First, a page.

But seriously, given that MS would want to use something vaguely familiar to programmers, I can only imagine four possible alternatives : a kind of simplified C-like scripting language (like maybe Javascript today), a Pascal, a Cobol, or (more left-field) a kind of HyperTalk imitation. Given that casual programmers would probably be put off by C-like syntax, Pascal was very much Borland's flagship, Cobol carries more ugly baggage than Basic and that HyperTalk might not have appeared "serious" enough; and given that Basic was a flagship MS product and that it was part of MS culture; its hard to see why they would have chosen anything else. It's also hard to see that there was anything wrong with the decision. How do any of Basic's (alleged) weaknesses really get in the way of using it in the niches for which VB was intended?

-- PhilJones


Some historic perspective for a history question:

As we all know, BillGates started MicroSoft with BASIC in '76. BASIC was popular on (8-bit) personal computers available to hobbyists in the late 70's; most home computers came with some version of BASIC burned into ROM. Like... Apple II (AppleTwo), CommodorePet, Commodore 64 (CommodoreSixtyFour), and TRS-80.

In the late 70's, CP/M was popular among small businesses and do-it-yourself hobbyists. It ran on 8-bit Intel 8080 (or Zilog Z80) processors, and a fair amount of business software was available for it. Most CP/M boxes did not come with a native language (other than assembly!), but a number of languages were available, including several flavors of BASIC (MBasic from Microsoft, Cbasic from ?), FORTRAN (from Microsoft & others?), PL/M (a PL/I [PliLanguage] clone from DigitalResearch??), COBOL, Pascal, dBASE-II (& FoxBase?, etc), etc, etc, etc...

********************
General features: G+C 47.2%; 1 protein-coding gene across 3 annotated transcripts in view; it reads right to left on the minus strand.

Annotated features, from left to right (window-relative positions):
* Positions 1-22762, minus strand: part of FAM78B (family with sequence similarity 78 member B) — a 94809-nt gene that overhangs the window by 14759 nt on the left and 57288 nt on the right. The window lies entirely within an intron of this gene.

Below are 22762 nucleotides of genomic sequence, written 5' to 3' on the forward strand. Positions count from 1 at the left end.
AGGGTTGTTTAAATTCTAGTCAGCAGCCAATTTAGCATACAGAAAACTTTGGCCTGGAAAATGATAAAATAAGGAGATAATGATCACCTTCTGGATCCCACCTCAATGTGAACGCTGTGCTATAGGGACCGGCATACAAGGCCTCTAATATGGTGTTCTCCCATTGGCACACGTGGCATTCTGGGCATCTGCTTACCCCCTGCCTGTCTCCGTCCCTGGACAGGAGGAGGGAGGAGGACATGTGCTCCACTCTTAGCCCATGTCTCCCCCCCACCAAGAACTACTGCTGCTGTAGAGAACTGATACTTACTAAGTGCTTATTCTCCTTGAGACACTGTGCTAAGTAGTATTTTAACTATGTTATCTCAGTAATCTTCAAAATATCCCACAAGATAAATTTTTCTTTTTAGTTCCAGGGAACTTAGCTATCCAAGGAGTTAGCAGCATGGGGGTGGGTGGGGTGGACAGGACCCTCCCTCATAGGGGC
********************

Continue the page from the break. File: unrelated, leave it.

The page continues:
In 1981, IBM & MicroSoft introduced the IBM-PC - essentially a 16-bit replacement for the 8-bit CP/M systems. Intended for the home / hobbyist market, it used audio cassette tapes for "mass" storage, and included MicroSoft 16-bit BASIC on ROM, like most other "toy home PCs" of the time. Floppy drives (and the floppy drive controller card) were high-priced optional extras. Every copy of PC-DOS / MS-DOS sold included a DOS-aware version of MicroSoft BASIC "for free".

As the one common language available on all MS-DOS machines, I'm sure you can see how BASIC would become popular for quick and dirty utilities and simple programs. Lots of people also wrote significant business systems with it. (Would you rather that they used COBOL? ;-)

With BASIC widely proven to be easy to use and popular on MS-DOS, why wouldn't they use it for drawing screens with the Windows extensions to MS-DOS? It's not like a good BASIC IDE would prevent programmers from using C, Pascal, PowerBuilder, or any other language of their choosing.

Contributors: JeffGrigg


WhyVisualBasic? Perhaps its ease in demonstrating TheArtOfComputerProgramming. A mid 90s published book, called "The Art of Programming in VisualBasic", written for the VB3 audience in the last century, was still mentioned with fond memories a few years back. More recently, this book is listed in a 2006 MicrosoftExcel course offering, alongside with 2005 published books. There is an ethereal simplicity to the VbClassic language that is so mesmirising.

It's similar to the fondness for HyperCard, where conceptual simplicity + power + ease-of-learning are net maximized in a way that happens only once in a blue moon. I miss many of it's attributes also when futzing around with goofy web interfaces trying to make it fit the vision in an executive's head.


See also: WhatIsWrongWithTheGeneralVisualBasicApproach, CoordinateVersusNestedGui
CategoryVisualBasic